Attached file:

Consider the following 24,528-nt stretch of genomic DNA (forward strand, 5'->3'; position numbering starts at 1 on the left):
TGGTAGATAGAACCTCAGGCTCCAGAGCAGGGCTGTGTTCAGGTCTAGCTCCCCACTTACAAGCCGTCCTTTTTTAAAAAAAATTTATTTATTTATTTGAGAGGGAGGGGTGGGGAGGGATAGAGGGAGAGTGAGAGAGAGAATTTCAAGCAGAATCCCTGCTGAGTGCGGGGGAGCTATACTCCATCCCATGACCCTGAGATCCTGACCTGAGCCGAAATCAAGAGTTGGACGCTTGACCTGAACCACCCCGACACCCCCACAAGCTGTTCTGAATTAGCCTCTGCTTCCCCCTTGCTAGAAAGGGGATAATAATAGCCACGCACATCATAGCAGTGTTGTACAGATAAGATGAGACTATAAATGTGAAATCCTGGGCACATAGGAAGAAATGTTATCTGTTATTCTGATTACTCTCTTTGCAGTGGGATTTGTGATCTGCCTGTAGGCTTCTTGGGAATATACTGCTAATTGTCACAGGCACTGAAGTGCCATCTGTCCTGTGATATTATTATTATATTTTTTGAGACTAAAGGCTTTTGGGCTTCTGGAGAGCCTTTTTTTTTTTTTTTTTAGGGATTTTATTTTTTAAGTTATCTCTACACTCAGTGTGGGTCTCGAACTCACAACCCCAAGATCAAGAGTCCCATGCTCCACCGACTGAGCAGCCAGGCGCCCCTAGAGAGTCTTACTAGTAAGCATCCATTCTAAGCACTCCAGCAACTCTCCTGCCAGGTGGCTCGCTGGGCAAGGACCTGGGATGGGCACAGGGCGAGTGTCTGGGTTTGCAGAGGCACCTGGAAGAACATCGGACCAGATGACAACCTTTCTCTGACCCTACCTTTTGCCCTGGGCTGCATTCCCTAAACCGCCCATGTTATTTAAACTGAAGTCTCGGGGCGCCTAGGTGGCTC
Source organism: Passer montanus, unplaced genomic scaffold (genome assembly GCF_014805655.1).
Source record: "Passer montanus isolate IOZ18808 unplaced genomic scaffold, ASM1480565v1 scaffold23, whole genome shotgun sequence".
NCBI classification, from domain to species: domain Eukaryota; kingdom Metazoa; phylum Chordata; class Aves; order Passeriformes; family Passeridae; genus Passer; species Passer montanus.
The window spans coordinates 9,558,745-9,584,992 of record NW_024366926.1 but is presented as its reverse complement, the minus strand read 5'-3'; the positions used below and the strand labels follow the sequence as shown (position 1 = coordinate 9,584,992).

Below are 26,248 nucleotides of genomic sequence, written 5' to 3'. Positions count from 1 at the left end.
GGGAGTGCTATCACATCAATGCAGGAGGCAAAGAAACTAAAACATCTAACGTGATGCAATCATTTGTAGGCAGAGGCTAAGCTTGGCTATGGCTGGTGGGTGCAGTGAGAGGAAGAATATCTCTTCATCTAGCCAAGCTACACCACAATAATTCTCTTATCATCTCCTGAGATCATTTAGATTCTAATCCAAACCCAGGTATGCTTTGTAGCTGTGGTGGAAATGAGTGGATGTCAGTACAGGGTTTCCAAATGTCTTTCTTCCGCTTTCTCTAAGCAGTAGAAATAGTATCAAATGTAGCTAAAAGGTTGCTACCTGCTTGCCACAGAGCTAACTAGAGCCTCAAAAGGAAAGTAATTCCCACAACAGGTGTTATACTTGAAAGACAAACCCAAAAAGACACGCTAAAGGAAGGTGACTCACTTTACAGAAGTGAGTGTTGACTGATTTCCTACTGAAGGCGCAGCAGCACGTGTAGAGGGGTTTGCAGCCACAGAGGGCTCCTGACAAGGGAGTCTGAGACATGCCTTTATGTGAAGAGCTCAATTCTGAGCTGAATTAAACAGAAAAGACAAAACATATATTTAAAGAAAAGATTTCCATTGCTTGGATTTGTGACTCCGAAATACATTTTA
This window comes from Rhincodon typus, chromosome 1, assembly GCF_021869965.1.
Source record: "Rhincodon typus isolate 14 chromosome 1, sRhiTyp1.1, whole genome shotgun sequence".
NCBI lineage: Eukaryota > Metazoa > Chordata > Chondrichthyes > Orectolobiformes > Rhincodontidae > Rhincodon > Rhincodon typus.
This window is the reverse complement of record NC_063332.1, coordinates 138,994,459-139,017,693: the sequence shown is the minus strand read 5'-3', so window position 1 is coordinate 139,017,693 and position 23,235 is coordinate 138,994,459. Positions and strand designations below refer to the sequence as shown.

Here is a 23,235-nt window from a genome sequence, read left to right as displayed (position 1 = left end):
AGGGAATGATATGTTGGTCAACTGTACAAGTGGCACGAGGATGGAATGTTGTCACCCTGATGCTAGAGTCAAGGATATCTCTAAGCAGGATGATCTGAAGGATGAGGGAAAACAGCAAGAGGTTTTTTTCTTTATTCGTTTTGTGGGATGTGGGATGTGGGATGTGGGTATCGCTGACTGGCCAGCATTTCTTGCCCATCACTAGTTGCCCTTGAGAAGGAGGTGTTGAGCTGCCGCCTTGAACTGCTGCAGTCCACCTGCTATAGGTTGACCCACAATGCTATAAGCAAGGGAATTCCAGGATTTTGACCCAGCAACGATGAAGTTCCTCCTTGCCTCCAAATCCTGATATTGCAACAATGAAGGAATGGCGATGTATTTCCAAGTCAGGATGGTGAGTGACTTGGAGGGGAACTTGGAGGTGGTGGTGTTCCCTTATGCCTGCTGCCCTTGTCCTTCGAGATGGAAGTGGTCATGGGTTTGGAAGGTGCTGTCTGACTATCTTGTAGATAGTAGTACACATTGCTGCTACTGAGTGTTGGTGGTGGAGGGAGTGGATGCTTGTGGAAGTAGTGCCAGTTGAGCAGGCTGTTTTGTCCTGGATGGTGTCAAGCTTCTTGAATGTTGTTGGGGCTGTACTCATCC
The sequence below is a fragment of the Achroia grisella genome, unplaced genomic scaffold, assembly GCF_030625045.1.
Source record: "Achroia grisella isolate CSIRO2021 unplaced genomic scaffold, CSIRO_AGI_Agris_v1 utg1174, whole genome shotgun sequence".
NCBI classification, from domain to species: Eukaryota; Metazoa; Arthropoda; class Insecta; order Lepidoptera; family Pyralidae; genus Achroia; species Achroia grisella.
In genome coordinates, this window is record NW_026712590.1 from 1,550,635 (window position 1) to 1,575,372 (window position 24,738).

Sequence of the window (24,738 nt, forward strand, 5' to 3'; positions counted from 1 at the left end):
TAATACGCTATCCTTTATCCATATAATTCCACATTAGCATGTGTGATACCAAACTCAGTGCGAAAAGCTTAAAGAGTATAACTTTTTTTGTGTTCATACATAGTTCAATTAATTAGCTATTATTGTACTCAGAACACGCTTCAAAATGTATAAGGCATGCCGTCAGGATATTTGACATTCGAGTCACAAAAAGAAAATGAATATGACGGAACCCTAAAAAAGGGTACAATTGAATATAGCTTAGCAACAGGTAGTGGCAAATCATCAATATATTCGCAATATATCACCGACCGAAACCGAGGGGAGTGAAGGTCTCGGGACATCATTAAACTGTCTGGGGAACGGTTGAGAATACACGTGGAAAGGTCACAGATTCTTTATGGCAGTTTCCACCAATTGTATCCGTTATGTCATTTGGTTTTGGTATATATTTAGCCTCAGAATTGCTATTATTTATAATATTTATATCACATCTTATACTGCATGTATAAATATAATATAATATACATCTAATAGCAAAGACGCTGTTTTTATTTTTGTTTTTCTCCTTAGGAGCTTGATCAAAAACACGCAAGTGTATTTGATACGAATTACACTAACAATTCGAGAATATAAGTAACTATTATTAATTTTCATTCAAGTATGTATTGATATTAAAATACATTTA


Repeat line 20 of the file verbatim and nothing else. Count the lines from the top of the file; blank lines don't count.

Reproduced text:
TAATACGCTATCCTTTATCCATATAATTCCACATTAGCATGTGTGATACCAAACTCAGTGCGAAAAGCTTAAAGAGTATAACTTTTTTTGTGTTCATACATAGTTCAATTAATTAGCTATTATTGTACTCAGAACACGCTTCAAAATGTATAAGGCATGCCGTCAGGATATTTGACATTCGAGTCACAAAAAGAAAATGAATATGACGGAACCCTAAAAAAGGGTACAATTGAATATAGCTTAGCAACAGGTAGTGGCAAATCATCAATATATTCGCAATATATCACCGACCGAAACCGAGGGGAGTGAAGGTCTCGGGACATCATTAAACTGTCTGGGGAACGGTTGAGAATACACGTGGAAAGGTCACAGATTCTTTATGGCAGTTTCCACCAATTGTATCCGTTATGTCATTTGGTTTTGGTATATATTTAGCCTCAGAATTGCTATTATTTATAATATTTATATCACATCTTATACTGCATGTATAAATATAATATAATATACATCTAATAGCAAAGACGCTGTTTTTATTTTTGTTTTTCTCCTTAGGAGCTTGATCAAAAACACGCAAGTGTATTTGATACGAATTACACTAACAATTCGAGAATATAAGTAACTATTATTAATTTTCATTCAAGTATGTATTGATATTAAAATACATTTA